Speak to your physician before incorporating supplements into your routine. You may be able to restore your nutrition levels by focusing on improving your diet and eliminating harmful substances from it.
At the same time, it’s also important to move your body gently and regularly. Light cardio, yoga, or simply a walk around the block are great ways to get your blood pumping. Engaging in self-care habits like these can help you think more about your wellness and make it a key element of your day.
Not only does exercise keep you in good shape, but it also helps naturally relieve feelings of tension and stress that you might experience while you’re withdrawing from heroin. In addition to physical exercise, try these deep breathing exercises to help control feelings of stress and anxiety.
Prioritize Your Sleep
Sleep gives your body time to heal, repair, and restore itself. If you’re burning the candle at both ends, you’re bound to become worn down and overwhelmed. This can trigger the urge to use heroin, as it offers a brief reprieve from that type of stress.
Remind yourself that this is a marathon, not a sprint, and you’ll need to be intentional and consistent each step of the way. This includes the approach you take to sleep. Put your electronic devices away, turn off the television, and create a wind-down routine that you look forward to.
This can send the signal to your brain and body that it’s time to rest. Try taking a warm bath, reading a book in bed, or listening to relaxing music if you find it difficult to “turn off” the day.
Not only do you feel better when you sleep well, but it also helps you control and regulate your emotions. It’s easier to focus, think clearly, and control your mood when you don’t feel exhausted.
Ask About Medications
If you’re experiencing uncomfortable withdrawal symptoms that are interfering with your day-to-day life, talk to your physician about over-the-counter medications that could help. For instance, you may be able to take one to help with general pain or gastrointestinal problems.
In some cases, individuals with a heroin addiction may enter into a medication-assisted treatment (MAT) program on their path to recovery. Your treatment center will be able to create a customized plan to help you work through this stage, which may or may not include the use of over-the-counter or prescription medications.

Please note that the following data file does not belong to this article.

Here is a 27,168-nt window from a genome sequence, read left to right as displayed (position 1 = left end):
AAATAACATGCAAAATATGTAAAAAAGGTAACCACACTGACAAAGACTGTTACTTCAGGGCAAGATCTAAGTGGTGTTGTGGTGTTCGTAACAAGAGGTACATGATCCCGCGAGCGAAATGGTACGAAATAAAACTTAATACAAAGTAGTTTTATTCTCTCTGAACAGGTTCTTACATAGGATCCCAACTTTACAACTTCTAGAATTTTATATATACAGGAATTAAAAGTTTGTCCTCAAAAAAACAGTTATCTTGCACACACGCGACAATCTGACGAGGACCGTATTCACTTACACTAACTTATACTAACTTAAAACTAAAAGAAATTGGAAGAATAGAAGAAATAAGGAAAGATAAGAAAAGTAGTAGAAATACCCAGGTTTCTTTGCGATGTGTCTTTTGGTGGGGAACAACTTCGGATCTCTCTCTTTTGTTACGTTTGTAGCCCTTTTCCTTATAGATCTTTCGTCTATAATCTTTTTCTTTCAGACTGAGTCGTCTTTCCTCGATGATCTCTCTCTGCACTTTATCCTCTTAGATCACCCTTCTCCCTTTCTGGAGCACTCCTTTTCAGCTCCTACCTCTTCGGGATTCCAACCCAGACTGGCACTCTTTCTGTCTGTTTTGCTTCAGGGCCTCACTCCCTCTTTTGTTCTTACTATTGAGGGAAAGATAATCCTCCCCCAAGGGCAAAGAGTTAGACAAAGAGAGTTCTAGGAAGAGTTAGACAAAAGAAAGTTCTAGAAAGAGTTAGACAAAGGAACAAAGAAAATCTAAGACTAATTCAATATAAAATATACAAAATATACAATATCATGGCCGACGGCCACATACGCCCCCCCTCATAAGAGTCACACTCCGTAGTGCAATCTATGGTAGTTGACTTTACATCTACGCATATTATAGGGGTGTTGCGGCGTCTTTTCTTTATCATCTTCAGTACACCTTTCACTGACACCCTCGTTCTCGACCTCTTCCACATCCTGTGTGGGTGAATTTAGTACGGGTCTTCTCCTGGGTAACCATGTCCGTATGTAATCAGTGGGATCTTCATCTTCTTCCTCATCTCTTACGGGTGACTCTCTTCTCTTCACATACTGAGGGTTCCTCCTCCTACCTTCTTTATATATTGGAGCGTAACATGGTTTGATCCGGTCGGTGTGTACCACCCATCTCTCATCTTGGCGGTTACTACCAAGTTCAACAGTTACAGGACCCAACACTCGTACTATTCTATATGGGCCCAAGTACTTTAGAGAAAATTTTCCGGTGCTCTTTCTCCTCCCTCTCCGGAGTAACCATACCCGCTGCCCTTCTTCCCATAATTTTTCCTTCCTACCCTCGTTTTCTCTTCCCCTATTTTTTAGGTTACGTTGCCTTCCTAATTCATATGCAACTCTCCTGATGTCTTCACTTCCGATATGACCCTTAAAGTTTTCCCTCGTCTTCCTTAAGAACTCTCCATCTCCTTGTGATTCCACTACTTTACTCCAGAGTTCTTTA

Join a Support Group
Often, talking about your issues helps them feel less scary and overbearing. This is the intent of a support group! There are many different types of treatment programs that include elements of peer therapy.
This involves meeting with a group of people who have been in the same situation that you’re in, or have recently completed the program and are there to lend a supportive ear. It will typically be led by a mediator who is trained to lead healthy, productive conversations.
During these meetings, you’ll learn tips and techniques to help you overcome withdrawal symptoms and manage your cravings. This type of support can help you prevent relapse and overdose and gives you inspiration for your future. It’s important to surround yourself with positive influences who support your desire to get clean and are there to help you work through the stages of recovery.
A Word Against Cold Turkey
When you first begin your heroin treatment, you might think that quitting the substance cold turkey is the best way to go. The truth is that this process needs to be performed methodically and carefully and under direct medical supervision. Abruptly quitting on your own can be dangerous. In some cases, it could even be life-threatening.
Instead of tackling this important step on your own, we recommend participating in a medical detox program. These programs are structured to provide you with all of the resources you need to detox safely and comfortably.
Find Support for Heroin Withdrawal
Breaking away from the chains of heroin is a courageous and commendable step. What comes next is also critical. The heroin withdrawal and detox phases can be difficult to work through, but it is possible to achieve them with the right resources by your side.
As you work through the stages and begin experiencing symptoms, the tips above can help you cope. While there are many ways to self-soothe, it’s best to complete these steps with peers, medical professionals, and treatment center staff who know how to support your progress.
To find a treatment center near you, start here!